with n^{i}(S) = ∑_{ α }${n}_{\alpha}^{i}$(S) and γ^{i}= ∑_{ α }${\gamma}_{\alpha}^{i}$. Note that with a uniform prior ${\gamma}_{\alpha}^{i}$ = 1 the maximum occurs when the WM entries match the observed frequencies. This means, for example, that if a given base α is not observed at all at some position i, i.e. ${n}_{\alpha}^{i}$(S) = 0, we will assume that it is impossible for α to occur at position i. This is true even if the set S contains only very few sites.
Alternatively we may estimate the ${w}_{\alpha}^{i}$ by their expected values under the distribution P(wS). To calculate these expectation values we have to integrate P(wS) over all possible WMs. That is, for each position i the integral is over the simplex:
The solution to such integrals is given by the following general identity
where the integral is over the simplex ${\sum}_{i=1}^{n}{w}_{i}=1$. Using this identity we first find the normalization constant of equation (28). That is, by demanding that ∫P(wS)dw = 1 we obtain
and using this (plus the general identity Γ(x + 1) = x Γ(x)) we find for the expectation values
Note that in this estimate of the ${w}_{\alpha}^{i}$ no component gets probability zero if we use a prior with ${\gamma}_{\alpha}^{i}$ > 0 for all i and α.
In the previous section we repeatedly made use of the expression P(sw), i.e. the probability to obtain sequence s when sampling from the WM. We now calculate an analogous expression P(sS) = ∫ P(sw)P(wS)dw, which is the probability to obtain sequence s when sampling from the same WM as the one from which the set S derived (without ever specifying precisely what this WM is, i.e. we integrate over all possible w). Using again the general identity (31) we obtain
That is, we find that P(sS) is precisely the probability that would be obtained from expression P(sw) when using the expectation values <${w}_{\alpha}^{i}$> as an estimate for the WM w.
Up to now we assumed that we were given a set S of lengthl sequences that were sampled from the WM. Except in cases where we have, for example DNase footprinting data that give the precise locations of the regulatory sites, such specific data are again generally rare. It is much more common that we have a set of n longer sequences that we know (or strongly suspect) to contain one (or more) regulatory site(s) each for a common regulatory factor. In this situation we simultaneously need to infer where in the sequences the sites occur and what the WM is from which they derive.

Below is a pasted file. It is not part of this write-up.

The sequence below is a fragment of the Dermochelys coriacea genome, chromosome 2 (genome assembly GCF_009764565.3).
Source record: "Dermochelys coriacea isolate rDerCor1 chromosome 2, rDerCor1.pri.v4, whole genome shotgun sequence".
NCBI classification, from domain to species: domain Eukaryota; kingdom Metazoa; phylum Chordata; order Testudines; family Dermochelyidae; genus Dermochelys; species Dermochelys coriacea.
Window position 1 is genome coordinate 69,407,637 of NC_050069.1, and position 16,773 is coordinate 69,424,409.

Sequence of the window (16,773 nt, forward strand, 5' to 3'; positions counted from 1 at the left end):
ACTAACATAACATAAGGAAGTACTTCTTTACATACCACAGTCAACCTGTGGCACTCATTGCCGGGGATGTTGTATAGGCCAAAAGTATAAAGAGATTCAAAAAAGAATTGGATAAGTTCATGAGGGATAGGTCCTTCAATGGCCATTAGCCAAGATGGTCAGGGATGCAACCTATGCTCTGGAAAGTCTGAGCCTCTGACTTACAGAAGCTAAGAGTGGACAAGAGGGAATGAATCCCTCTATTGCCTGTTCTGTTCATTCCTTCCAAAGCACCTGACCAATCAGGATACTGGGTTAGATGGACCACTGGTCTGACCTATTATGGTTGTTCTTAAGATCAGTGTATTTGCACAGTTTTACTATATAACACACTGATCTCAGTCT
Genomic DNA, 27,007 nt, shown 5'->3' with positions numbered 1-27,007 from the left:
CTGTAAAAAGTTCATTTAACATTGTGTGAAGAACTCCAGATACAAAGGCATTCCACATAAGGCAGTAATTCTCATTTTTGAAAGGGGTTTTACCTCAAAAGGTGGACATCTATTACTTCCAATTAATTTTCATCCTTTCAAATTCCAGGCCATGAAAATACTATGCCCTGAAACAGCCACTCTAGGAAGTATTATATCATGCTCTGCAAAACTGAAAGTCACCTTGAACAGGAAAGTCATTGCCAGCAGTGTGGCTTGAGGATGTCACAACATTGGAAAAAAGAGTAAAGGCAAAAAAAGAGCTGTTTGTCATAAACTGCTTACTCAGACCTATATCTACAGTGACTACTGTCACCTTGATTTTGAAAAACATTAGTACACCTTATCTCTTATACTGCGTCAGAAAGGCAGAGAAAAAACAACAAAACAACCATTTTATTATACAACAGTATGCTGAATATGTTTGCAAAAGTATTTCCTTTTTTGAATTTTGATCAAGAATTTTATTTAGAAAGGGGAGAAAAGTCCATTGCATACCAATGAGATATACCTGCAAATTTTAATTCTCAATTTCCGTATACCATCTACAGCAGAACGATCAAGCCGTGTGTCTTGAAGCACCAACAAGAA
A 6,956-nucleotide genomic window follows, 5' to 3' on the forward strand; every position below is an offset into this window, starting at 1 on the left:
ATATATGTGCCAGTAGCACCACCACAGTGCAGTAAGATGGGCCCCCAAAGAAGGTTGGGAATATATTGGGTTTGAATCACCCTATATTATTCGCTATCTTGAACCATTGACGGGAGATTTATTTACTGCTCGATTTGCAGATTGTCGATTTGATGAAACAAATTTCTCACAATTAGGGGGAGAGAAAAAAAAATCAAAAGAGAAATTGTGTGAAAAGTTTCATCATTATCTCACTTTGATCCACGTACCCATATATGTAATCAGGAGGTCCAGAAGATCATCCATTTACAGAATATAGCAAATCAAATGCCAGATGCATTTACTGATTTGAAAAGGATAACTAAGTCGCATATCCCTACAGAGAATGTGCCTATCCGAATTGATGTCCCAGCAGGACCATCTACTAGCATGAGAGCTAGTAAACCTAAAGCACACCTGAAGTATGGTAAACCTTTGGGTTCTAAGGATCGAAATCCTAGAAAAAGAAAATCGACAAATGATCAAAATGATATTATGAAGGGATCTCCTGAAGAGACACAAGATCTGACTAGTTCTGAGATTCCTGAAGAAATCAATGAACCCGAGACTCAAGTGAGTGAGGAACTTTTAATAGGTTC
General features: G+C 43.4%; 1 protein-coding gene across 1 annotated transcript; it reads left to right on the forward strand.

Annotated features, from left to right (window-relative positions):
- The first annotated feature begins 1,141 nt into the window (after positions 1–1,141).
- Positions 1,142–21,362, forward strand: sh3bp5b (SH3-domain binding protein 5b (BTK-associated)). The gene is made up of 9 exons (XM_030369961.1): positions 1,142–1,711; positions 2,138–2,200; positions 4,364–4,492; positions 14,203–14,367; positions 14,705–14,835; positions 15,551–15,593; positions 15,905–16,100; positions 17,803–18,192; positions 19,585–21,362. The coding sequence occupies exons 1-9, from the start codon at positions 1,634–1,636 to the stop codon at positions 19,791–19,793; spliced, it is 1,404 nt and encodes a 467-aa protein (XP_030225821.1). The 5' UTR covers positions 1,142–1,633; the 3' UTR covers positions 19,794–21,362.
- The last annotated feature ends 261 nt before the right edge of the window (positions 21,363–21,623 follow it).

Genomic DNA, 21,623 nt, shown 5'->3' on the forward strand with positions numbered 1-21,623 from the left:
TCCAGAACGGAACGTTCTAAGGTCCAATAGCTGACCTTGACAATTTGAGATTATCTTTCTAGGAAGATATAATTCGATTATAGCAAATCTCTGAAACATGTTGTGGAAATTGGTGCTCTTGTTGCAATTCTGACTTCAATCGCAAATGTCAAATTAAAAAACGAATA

To be explicit, let's assume we have a dataset D that consists of n lengthL sequences, and we know that each sequence contains precisely one binding site of length l for a common regulatory factor. The set of hypotheses for this problem then corresponds to all combinations (w,i) of a WM w and a vector i = (i_{1}, i_{2},... i_{ n }) that denotes the positions where the regulatory sites occur, i.e i_{1} is the position of the site in the first sequence, i_{2} the position of the site in the second sequence, etcetera. We now first calculate the probability P(Dw, i) of the data given (w, i). Let S_{ i }denote the set of n lengthl segments that make up the hypothesized binding sites with positions i and let B_{ i }denote all background nucleotides in the data D outside of these segments. In analogy with equation (13) the probability P(Dw, i) is then given by
where the first product is over all nucleotides outside of the hypothesized binding sites, and the second product is over all hypothesized binding sites s.
At this point there are two possible approaches. In the first approach one calculates the probability P(Dw) of the data given the weight matrix only by summing over all possible binding site configurations i:
where P(i) is a prior probability distribution over vectors of site assignments, and the sum is over all possible vectors. One then next searches the space of all possible WMs w for those with high P(Dw). In the second approach one calculates the probability P(Di) of the data given the vector of site positions only by integrating over all possible weight matrices. Formally [6] this probability is given by
P(Di) = ∫ P(D, wi)dw = ∫ P(Dw, i)P(w)dw,
and next the set of all site positions i is searched for those with high P(Di). We now discuss these approaches in turn.